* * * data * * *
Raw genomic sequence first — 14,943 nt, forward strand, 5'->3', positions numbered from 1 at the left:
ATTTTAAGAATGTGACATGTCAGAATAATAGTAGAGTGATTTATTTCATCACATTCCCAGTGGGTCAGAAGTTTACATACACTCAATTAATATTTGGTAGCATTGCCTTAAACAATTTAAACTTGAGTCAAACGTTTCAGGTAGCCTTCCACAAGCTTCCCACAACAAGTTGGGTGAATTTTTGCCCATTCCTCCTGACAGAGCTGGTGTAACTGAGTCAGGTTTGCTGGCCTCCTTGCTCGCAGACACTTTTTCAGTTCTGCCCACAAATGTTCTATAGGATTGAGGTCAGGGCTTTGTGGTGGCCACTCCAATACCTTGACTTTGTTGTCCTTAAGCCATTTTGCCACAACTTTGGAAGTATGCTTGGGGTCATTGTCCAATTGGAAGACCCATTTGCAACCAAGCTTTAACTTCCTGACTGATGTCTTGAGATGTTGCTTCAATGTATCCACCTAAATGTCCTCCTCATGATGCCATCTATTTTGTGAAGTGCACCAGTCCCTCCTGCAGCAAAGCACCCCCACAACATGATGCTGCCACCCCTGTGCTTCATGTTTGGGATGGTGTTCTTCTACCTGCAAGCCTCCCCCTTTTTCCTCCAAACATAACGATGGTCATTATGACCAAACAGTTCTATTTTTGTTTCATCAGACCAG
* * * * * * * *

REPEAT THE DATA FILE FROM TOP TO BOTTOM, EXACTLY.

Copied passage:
Raw genomic sequence first — 14,943 nt, forward strand, 5'->3', positions numbered from 1 at the left:
ATTTTAAGAATGTGACATGTCAGAATAATAGTAGAGTGATTTATTTCATCACATTCCCAGTGGGTCAGAAGTTTACATACACTCAATTAATATTTGGTAGCATTGCCTTAAACAATTTAAACTTGAGTCAAACGTTTCAGGTAGCCTTCCACAAGCTTCCCACAACAAGTTGGGTGAATTTTTGCCCATTCCTCCTGACAGAGCTGGTGTAACTGAGTCAGGTTTGCTGGCCTCCTTGCTCGCAGACACTTTTTCAGTTCTGCCCACAAATGTTCTATAGGATTGAGGTCAGGGCTTTGTGGTGGCCACTCCAATACCTTGACTTTGTTGTCCTTAAGCCATTTTGCCACAACTTTGGAAGTATGCTTGGGGTCATTGTCCAATTGGAAGACCCATTTGCAACCAAGCTTTAACTTCCTGACTGATGTCTTGAGATGTTGCTTCAATGTATCCACCTAAATGTCCTCCTCATGATGCCATCTATTTTGTGAAGTGCACCAGTCCCTCCTGCAGCAAAGCACCCCCACAACATGATGCTGCCACCCCTGTGCTTCATGTTTGGGATGGTGTTCTTCTACCTGCAAGCCTCCCCCTTTTTCCTCCAAACATAACGATGGTCATTATGACCAAACAGTTCTATTTTTGTTTCATCAGACCAG